X-rays were found emanating from Crookes tubes, experimental discharge tubes invented around 1875, by scientists investigating the cathode rays, that is energetic electron beams, that were first created in the tubes.
Crookes tubes created free electrons by ionization of the residual air in the tube by a high DC voltage of anywhere between a few kilovolts and 100 kV. This voltage accelerated the electrons coming from the cathode to a high enough velocity that they created X-rays when they struck the anode or the glass wall of the tube.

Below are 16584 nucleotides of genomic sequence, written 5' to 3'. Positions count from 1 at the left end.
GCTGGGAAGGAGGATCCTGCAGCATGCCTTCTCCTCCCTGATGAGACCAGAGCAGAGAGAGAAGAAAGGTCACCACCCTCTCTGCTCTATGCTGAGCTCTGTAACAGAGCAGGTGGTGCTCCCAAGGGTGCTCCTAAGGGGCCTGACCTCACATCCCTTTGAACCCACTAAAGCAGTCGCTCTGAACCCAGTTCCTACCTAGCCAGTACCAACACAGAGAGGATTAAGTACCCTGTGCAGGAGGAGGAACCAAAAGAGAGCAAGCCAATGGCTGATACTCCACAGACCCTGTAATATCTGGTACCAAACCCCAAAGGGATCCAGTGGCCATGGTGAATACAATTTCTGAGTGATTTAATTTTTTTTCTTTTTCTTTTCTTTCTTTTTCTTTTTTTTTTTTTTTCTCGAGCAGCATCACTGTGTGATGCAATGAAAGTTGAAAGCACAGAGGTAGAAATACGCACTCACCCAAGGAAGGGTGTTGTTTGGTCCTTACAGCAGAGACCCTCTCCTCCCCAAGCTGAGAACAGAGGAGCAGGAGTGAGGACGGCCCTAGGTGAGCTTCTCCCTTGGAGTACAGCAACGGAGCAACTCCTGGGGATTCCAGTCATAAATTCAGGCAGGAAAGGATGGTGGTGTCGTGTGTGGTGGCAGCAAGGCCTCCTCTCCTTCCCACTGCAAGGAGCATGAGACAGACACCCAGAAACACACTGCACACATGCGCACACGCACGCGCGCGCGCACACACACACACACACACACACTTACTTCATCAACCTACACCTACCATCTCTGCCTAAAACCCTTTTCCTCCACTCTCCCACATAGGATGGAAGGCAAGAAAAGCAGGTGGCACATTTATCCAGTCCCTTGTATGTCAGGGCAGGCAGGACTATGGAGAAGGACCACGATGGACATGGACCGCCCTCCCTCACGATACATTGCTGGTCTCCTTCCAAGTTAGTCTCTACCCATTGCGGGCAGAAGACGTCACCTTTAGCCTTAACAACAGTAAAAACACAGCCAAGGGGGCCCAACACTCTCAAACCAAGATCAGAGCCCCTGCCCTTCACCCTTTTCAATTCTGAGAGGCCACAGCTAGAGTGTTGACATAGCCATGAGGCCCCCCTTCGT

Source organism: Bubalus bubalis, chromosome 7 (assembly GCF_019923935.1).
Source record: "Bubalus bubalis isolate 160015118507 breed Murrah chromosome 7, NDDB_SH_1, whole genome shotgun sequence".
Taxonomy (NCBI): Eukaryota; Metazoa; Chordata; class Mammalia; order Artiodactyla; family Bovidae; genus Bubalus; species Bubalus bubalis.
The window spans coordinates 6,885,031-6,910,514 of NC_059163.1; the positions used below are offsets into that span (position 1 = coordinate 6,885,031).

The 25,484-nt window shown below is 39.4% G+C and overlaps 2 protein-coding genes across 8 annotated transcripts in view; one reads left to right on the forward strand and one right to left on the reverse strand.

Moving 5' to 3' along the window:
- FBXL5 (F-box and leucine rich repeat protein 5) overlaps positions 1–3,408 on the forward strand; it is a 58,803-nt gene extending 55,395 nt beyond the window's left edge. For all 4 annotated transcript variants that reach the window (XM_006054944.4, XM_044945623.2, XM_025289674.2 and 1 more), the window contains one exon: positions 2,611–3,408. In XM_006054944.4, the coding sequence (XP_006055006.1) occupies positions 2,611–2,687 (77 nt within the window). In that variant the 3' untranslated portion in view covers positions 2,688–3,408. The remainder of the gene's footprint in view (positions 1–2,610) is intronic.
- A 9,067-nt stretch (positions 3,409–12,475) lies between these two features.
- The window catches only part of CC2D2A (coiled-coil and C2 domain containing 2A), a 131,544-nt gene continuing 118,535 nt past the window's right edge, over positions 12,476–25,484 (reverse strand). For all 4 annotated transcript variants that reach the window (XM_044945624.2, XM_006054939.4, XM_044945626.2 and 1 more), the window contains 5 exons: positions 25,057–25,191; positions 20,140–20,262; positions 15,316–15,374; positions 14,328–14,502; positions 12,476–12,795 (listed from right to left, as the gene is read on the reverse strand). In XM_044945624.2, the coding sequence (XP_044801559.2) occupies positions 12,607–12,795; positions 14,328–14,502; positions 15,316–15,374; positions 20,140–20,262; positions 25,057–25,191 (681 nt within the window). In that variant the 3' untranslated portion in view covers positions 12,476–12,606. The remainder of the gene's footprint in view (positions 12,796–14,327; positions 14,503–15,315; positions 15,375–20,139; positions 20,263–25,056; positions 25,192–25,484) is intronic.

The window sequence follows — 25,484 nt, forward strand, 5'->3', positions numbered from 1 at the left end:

On November 8, 1895, German physics professor Wilhelm Röntgen stumbled on X-rays while experimenting with Lenard and Crookes tubes and began studying them.
He wrote an initial report “On a new kind of ray: A preliminary communication” and on December 28, 1895. Röntgen referred to the radiation as “X”, to indicate that it was an unknown type of radiation.